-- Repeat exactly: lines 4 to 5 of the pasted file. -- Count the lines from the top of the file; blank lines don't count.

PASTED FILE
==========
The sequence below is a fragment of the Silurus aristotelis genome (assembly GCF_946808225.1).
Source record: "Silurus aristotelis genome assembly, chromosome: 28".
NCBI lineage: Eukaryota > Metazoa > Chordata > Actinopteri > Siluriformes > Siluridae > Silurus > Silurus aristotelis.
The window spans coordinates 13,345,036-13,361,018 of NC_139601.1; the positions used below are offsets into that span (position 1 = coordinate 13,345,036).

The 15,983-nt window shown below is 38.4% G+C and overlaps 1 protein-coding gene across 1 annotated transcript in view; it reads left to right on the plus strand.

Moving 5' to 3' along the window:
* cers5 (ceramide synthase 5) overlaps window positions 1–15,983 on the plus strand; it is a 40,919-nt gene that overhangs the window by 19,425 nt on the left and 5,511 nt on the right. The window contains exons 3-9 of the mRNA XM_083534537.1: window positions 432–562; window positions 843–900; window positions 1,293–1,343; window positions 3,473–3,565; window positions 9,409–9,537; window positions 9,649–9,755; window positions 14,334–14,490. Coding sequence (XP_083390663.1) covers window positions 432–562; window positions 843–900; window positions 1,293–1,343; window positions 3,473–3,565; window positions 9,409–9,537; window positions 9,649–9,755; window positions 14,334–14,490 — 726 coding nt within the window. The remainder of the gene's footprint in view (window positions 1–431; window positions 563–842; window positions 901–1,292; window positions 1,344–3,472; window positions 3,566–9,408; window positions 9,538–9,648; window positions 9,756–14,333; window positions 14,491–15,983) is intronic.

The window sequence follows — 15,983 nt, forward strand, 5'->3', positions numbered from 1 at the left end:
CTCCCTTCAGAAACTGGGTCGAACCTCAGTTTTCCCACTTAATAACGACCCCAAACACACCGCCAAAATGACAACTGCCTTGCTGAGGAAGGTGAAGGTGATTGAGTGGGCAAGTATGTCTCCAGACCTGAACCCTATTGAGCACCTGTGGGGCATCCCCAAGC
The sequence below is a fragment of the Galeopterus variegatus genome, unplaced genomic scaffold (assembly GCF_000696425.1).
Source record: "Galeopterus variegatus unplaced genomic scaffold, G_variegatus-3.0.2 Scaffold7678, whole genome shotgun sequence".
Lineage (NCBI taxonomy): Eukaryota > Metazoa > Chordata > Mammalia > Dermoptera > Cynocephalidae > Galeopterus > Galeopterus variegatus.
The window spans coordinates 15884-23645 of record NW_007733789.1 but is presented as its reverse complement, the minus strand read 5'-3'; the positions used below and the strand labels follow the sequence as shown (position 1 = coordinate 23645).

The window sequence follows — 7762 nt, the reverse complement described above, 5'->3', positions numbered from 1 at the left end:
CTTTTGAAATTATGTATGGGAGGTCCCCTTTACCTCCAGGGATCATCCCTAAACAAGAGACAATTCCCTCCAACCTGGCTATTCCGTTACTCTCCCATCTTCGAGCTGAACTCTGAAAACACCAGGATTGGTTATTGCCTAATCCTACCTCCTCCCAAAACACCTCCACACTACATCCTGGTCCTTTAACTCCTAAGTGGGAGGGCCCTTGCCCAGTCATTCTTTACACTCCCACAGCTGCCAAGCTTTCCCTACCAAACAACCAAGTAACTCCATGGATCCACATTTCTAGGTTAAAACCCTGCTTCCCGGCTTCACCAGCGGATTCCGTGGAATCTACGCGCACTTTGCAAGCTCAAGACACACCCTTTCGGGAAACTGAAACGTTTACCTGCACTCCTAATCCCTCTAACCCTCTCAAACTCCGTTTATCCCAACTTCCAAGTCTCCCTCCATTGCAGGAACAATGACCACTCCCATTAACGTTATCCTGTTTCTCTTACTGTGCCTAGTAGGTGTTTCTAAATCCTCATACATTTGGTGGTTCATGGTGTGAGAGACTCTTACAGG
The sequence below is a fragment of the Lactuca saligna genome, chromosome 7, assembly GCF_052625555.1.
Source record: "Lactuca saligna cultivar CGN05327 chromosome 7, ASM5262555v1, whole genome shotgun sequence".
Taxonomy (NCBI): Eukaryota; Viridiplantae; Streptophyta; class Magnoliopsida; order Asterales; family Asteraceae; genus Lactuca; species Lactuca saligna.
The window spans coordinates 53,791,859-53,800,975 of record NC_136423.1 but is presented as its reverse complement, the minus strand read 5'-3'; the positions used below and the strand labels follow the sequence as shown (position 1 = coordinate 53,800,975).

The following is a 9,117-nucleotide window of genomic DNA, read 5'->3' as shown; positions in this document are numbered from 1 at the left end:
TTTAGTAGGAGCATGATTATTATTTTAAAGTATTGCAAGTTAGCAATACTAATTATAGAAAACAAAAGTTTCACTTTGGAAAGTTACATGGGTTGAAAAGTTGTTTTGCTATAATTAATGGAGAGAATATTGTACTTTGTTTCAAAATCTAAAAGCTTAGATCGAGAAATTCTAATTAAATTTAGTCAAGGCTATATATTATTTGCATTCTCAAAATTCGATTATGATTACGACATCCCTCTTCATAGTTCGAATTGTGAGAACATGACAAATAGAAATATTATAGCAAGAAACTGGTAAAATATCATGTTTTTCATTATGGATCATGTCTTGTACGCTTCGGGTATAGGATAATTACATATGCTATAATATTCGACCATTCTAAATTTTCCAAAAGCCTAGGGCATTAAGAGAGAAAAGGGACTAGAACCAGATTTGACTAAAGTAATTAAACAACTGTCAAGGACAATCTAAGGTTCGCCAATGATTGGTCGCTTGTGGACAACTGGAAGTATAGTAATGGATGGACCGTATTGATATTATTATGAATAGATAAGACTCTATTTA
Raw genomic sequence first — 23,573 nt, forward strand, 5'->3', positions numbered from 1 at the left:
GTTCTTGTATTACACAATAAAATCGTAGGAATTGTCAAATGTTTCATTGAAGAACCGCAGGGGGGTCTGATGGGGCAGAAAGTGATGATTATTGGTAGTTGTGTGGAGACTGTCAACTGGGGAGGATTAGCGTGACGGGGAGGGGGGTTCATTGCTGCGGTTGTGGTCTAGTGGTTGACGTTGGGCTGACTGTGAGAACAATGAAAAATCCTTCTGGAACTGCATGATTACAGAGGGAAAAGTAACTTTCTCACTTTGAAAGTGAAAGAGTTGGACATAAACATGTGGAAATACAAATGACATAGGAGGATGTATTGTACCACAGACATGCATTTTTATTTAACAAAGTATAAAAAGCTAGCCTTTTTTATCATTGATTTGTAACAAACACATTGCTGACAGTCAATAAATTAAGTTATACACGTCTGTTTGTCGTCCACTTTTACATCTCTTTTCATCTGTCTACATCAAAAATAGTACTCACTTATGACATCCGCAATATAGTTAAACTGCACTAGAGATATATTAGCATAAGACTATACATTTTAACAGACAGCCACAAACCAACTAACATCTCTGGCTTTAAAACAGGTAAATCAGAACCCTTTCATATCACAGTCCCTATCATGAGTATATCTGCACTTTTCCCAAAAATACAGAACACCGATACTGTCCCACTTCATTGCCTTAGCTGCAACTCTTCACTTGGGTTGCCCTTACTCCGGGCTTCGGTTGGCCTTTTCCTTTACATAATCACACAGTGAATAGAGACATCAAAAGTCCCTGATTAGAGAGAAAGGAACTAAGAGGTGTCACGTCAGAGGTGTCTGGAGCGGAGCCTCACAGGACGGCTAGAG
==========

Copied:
The window spans coordinates 13,345,036-13,361,018 of NC_139601.1; the positions used below are offsets into that span (position 1 = coordinate 13,345,036).

The 15,983-nt window shown below is 38.4% G+C and overlaps 1 protein-coding gene across 1 annotated transcript in view; it reads left to right on the plus strand.